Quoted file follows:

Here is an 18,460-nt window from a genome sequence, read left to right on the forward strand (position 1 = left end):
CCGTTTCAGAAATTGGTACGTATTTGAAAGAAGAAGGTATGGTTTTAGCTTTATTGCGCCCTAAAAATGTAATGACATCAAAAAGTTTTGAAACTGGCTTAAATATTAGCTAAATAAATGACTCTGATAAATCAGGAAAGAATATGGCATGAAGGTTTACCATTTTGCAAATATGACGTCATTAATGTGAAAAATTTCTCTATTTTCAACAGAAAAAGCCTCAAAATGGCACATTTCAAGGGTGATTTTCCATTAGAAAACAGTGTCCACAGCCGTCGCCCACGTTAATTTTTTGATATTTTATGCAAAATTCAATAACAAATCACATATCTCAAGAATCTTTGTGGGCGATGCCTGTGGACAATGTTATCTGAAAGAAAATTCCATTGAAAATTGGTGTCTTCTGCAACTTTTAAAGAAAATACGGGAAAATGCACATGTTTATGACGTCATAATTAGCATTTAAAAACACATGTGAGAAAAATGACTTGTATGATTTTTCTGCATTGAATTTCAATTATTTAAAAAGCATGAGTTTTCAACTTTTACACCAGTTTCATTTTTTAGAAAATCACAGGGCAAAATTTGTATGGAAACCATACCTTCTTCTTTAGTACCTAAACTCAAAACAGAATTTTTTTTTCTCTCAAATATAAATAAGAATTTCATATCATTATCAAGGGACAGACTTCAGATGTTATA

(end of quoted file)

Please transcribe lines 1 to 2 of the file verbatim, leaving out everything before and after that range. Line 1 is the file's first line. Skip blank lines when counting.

Here is an 18,460-nt window from a genome sequence, read left to right on the forward strand (position 1 = left end):
CCGTTTCAGAAATTGGTACGTATTTGAAAGAAGAAGGTATGGTTTTAGCTTTATTGCGCCCTAAAAATGTAATGACATCAAAAAGTTTTGAAACTGGCTTAAATATTAGCTAAATAAATGACTCTGATAAATCAGGAAAGAATATGGCATGAAGGTTTACCATTTTGCAAATATGACGTCATTAATGTGAAAAATTTCTCTATTTTCAACAGAAAAAGCCTCAAAATGGCACATTTCAAGGGTGATTTTCCATTAGAAAACAGTGTCCACAGCCGTCGCCCACGTTAATTTTTTGATATTTTATGCAAAATTCAATAACAAATCACATATCTCAAGAATCTTTGTGGGCGATGCCTGTGGACAATGTTATCTGAAAGAAAATTCCATTGAAAATTGGTGTCTTCTGCAACTTTTAAAGAAAATACGGGAAAATGCACATGTTTATGACGTCATAATTAGCATTTAAAAACACATGTGAGAAAAATGACTTGTATGATTTTTCTGCATTGAATTTCAATTATTTAAAAAGCATGAGTTTTCAACTTTTACACCAGTTTCATTTTTTAGAAAATCACAGGGCAAAATTTGTATGGAAACCATACCTTCTTCTTTAGTACCTAAACTCAAAACAGAATTTTTTTTTCTCTCAAATATAAATAAGAATTTCATATCATTATCAAGGGACAGACTTCAGATGTTATA